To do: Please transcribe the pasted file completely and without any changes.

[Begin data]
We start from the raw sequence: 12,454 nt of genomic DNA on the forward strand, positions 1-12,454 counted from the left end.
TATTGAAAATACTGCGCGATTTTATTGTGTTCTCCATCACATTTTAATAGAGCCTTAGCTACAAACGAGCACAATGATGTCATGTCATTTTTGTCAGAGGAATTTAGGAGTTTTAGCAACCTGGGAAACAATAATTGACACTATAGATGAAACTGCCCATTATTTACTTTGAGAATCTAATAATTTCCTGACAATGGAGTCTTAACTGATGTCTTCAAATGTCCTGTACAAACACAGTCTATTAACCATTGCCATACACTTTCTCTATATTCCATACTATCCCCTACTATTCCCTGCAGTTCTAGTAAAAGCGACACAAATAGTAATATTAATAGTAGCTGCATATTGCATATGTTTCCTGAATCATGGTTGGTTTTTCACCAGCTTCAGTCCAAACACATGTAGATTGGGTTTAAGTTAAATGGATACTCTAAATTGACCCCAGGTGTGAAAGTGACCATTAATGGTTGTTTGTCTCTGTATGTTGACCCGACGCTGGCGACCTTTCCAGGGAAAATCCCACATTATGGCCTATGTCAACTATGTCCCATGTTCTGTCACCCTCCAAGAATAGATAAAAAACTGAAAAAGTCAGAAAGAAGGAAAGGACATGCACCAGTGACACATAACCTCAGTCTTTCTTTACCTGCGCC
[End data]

We start from the raw sequence: 12,454 nt of genomic DNA on the forward strand, positions 1-12,454 counted from the left end.
TATTGAAAATACTGCGCGATTTTATTGTGTTCTCCATCACATTTTAATAGAGCCTTAGCTACAAACGAGCACAATGATGTCATGTCATTTTTGTCAGAGGAATTTAGGAGTTTTAGCAACCTGGGAAACAATAATTGACACTATAGATGAAACTGCCCATTATTTACTTTGAGAATCTAATAATTTCCTGACAATGGAGTCTTAACTGATGTCTTCAAATGTCCTGTACAAACACAGTCTATTAACCATTGCCATACACTTTCTCTATATTCCATACTATCCCCTACTATTCCCTGCAGTTCTAGTAAAAGCGACACAAATAGTAATATTAATAGTAGCTGCATATTGCATATGTTTCCTGAATCATGGTTGGTTTTTCACCAGCTTCAGTCCAAACACATGTAGATTGGGTTTAAGTTAAATGGATACTCTAAATTGACCCCAGGTGTGAAAGTGACCATTAATGGTTGTTTGTCTCTGTATGTTGACCCGACGCTGGCGACCTTTCCAGGGAAAATCCCACATTATGGCCTATGTCAACTATGTCCCATGTTCTGTCACCCTCCAAGAATAGATAAAAAACTGAAAAAGTCAGAAAGAAGGAAAGGACATGCACCAGTGACACATAACCTCAGTCTTTCTTTACCTGCGCC